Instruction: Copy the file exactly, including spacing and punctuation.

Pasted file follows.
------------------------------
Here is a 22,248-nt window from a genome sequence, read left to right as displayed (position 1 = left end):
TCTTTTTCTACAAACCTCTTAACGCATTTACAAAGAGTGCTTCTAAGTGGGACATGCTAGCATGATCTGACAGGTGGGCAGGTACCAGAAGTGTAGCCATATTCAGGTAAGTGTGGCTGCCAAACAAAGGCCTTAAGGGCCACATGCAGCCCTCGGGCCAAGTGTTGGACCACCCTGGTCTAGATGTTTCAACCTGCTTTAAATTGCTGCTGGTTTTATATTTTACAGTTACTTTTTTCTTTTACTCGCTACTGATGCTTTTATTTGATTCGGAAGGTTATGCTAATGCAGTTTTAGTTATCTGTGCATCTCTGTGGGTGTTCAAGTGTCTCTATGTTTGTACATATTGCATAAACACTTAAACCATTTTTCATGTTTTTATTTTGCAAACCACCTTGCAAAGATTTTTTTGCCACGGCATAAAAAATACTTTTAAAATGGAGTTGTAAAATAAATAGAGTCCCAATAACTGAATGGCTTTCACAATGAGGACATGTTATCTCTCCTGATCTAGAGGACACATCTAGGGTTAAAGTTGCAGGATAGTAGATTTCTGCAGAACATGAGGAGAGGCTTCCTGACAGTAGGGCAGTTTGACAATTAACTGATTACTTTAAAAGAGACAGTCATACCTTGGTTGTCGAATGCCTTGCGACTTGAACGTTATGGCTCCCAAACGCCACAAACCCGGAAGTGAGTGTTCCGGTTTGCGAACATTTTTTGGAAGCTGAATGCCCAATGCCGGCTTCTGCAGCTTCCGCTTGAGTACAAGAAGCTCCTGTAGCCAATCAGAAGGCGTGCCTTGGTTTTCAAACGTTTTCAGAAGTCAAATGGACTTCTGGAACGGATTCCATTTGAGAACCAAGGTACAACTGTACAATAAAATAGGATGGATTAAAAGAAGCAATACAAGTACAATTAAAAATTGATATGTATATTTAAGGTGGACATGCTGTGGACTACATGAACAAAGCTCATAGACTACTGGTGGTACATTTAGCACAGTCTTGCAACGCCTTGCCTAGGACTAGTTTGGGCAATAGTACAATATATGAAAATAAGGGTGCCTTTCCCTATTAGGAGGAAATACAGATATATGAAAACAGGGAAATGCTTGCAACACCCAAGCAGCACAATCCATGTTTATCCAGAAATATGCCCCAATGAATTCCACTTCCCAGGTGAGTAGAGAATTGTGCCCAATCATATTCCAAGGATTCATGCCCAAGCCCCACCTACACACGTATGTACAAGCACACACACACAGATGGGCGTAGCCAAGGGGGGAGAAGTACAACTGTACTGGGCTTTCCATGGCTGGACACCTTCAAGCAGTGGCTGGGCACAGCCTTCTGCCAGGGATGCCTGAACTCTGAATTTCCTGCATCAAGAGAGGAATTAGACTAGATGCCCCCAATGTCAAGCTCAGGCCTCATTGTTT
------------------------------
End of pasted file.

Here is a 22,248-nt window from a genome sequence, read left to right as displayed (position 1 = left end):
TCTTTTTCTACAAACCTCTTAACGCATTTACAAAGAGTGCTTCTAAGTGGGACATGCTAGCATGATCTGACAGGTGGGCAGGTACCAGAAGTGTAGCCATATTCAGGTAAGTGTGGCTGCCAAACAAAGGCCTTAAGGGCCACATGCAGCCCTCGGGCCAAGTGTTGGACCACCCTGGTCTAGATGTTTCAACCTGCTTTAAATTGCTGCTGGTTTTATATTTTACAGTTACTTTTTTCTTTTACTCGCTACTGATGCTTTTATTTGATTCGGAAGGTTATGCTAATGCAGTTTTAGTTATCTGTGCATCTCTGTGGGTGTTCAAGTGTCTCTATGTTTGTACATATTGCATAAACACTTAAACCATTTTTCATGTTTTTATTTTGCAAACCACCTTGCAAAGATTTTTTTGCCACGGCATAAAAAATACTTTTAAAATGGAGTTGTAAAATAAATAGAGTCCCAATAACTGAATGGCTTTCACAATGAGGACATGTTATCTCTCCTGATCTAGAGGACACATCTAGGGTTAAAGTTGCAGGATAGTAGATTTCTGCAGAACATGAGGAGAGGCTTCCTGACAGTAGGGCAGTTTGACAATTAACTGATTACTTTAAAAGAGACAGTCATACCTTGGTTGTCGAATGCCTTGCGACTTGAACGTTATGGCTCCCAAACGCCACAAACCCGGAAGTGAGTGTTCCGGTTTGCGAACATTTTTTGGAAGCTGAATGCCCAATGCCGGCTTCTGCAGCTTCCGCTTGAGTACAAGAAGCTCCTGTAGCCAATCAGAAGGCGTGCCTTGGTTTTCAAACGTTTTCAGAAGTCAAATGGACTTCTGGAACGGATTCCATTTGAGAACCAAGGTACAACTGTACAATAAAATAGGATGGATTAAAAGAAGCAATACAAGTACAATTAAAAATTGATATGTATATTTAAGGTGGACATGCTGTGGACTACATGAACAAAGCTCATAGACTACTGGTGGTACATTTAGCACAGTCTTGCAACGCCTTGCCTAGGACTAGTTTGGGCAATAGTACAATATATGAAAATAAGGGTGCCTTTCCCTATTAGGAGGAAATACAGATATATGAAAACAGGGAAATGCTTGCAACACCCAAGCAGCACAATCCATGTTTATCCAGAAATATGCCCCAATGAATTCCACTTCCCAGGTGAGTAGAGAATTGTGCCCAATCATATTCCAAGGATTCATGCCCAAGCCCCACCTACACACGTATGTACAAGCACACACACACAGATGGGCGTAGCCAAGGGGGGAGAAGTACAACTGTACTGGGCTTTCCATGGCTGGACACCTTCAAGCAGTGGCTGGGCACAGCCTTCTGCCAGGGATGCCTGAACTCTGAATTTCCTGCATCAAGAGAGGAATTAGACTAGATGCCCCCAATGTCAAGCTCAGGCCTCATTGTTT